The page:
Different from previous tinnitus books, including A. R. Moller’s book [in press at Springer], which typically have a strong clinical flavor, the present volume focuses on neural mechanisms of tinnitus and its behavioral consequences. The proposed book starts with a general summary of the field and a short introduction on the selection and content of the remaining chapters. Chapter 2 overviews tinnitus prevalence and etiologies to set the tone for significance and complexity of this neurological disorder spectrum. Chapters 3-8 cover neuroscience of tinnitus in animal models from molecular mechanisms to cortical manifestation. Chapters 9-12 cover human brain responses to tinnitus and it clinical management.
This timely volume brings together the more recent findings, while emphasizing their relation to the discoveries of the past. It brings together insights from several different methodological areas: physiology, psychophysics, comparative, imaging, etc., in addressing a single scientific problem. Pitch perception can be regarded as one of the main problems of hearing, and the multidisciplinary approach of the book provides a valuable reference source for graduate students and academics.
This volume will provide an important contemporary reference on hearing development and will lead to new ways of thinking about hearing in children and about remediation for children with hearing loss. Much of the material in this volume will document that a different model of hearing is needed to understand hearing during development. The book is expected to spur research in auditory development and in its application to pediatric audiology.
The aim is to provide students and researchers in auditory science and aging with a understanding of the various effects of aging on the auditory system.
Introduction and Overview Sandra Gordon-Salant and Robert D. Frisina
The Physiology of Cochlear Presbyacusis Richard A. Schmiedt
The Cell Biology and Physiology of the Aging Central Auditory Pathway Barbara Canlon, Robert Benjamin Illing, and Joseph Walton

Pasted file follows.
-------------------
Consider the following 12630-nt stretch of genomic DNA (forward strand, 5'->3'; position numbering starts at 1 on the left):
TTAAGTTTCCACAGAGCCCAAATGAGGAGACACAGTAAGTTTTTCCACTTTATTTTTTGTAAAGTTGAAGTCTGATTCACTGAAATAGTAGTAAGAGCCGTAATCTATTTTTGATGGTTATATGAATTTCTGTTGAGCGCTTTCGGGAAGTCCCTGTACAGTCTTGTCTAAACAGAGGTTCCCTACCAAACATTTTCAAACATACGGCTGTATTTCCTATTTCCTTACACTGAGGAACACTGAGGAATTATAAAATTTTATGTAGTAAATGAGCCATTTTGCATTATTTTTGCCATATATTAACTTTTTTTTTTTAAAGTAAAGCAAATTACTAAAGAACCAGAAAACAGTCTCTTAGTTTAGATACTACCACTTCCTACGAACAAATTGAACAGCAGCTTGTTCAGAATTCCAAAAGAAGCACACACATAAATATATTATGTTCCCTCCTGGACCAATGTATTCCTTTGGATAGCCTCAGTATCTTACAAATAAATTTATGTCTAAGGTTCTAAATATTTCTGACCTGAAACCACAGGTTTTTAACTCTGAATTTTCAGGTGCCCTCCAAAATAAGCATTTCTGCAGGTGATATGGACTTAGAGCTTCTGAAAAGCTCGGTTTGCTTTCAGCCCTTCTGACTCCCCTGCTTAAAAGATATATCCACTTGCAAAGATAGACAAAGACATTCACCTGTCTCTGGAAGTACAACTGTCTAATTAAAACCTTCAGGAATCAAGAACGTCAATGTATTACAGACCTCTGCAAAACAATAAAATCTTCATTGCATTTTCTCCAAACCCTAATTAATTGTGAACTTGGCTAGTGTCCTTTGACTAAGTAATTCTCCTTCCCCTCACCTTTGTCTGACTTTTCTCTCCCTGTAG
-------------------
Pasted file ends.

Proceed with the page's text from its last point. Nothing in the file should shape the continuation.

Closing the Gap between Neurobiology and Human Presbycusis: Behavioral and Evoked Potential Studies of Age-related Hearing Loss in Animal Models and in Humans James R. Ison, Kelly L. Tremblay, and Paul D. Allen
Behavioral Studies with Aging Humans: Hearing Sensitivity and Psychoacoustics Peter J. Fitzgibbons and Sandra Gordon-Salant.
Binaural Processing and Auditory Asymmetries David A. Eddins and Joseph W. Hall III
The Effects of Senescent Changes in Audition and Cognition on Spoken Language Comprehension Bruce A. Schneider, Kathy Pichora-Fuller, and Meredyth Daneman
Factors Affecting Speech Understanding in Older Adults Larry E. Humes and Judy R. Dubno
Epidemiology of Age-related Hearing Impairment Karen J. Cruickshanks, Weihai Zhan, and Wenjun Zhong
Interventions and Future Therapies: Lessons from Animal Models James F. Willott and Jochen Schacht
Sandra Gordon-Salant is Professor and Director of the Doctoral Program in Clinical Audiology in the Department of Hearing and Speech Sciences at the University of Maryland, College Park. Robert D. Frisina is Professor of Otolaryngology, Neurobiology & Anatomy, and Biomedical Engineering, and Associate Chair of Otolaryngology at the University of Rochester Medical School. Arthur N. Popper is Professor in the Department of Biology and Co-Director of the Center for Comparative and Evolutionary Biology of Hearing at the University of Maryland, College Park. Richard R. Fay is Director of the Parmly Hearing Institute and Professor of Psychology at Loyola University of Chicago.
About the series:
The Springer Handbook of Auditory Research presents a series of synthetic reviews of fundamental topics dealing with auditory systems. Each volume is independent and authoritative; taken as a set, this series is the definitive resource in the field.
The biological utility of the efferent system is striking. How it functions is less well understood, and with each new discovery, more questions arise. The book that is proposed here reflects our vision to share what is known on the topic by authors who actually have made the observations.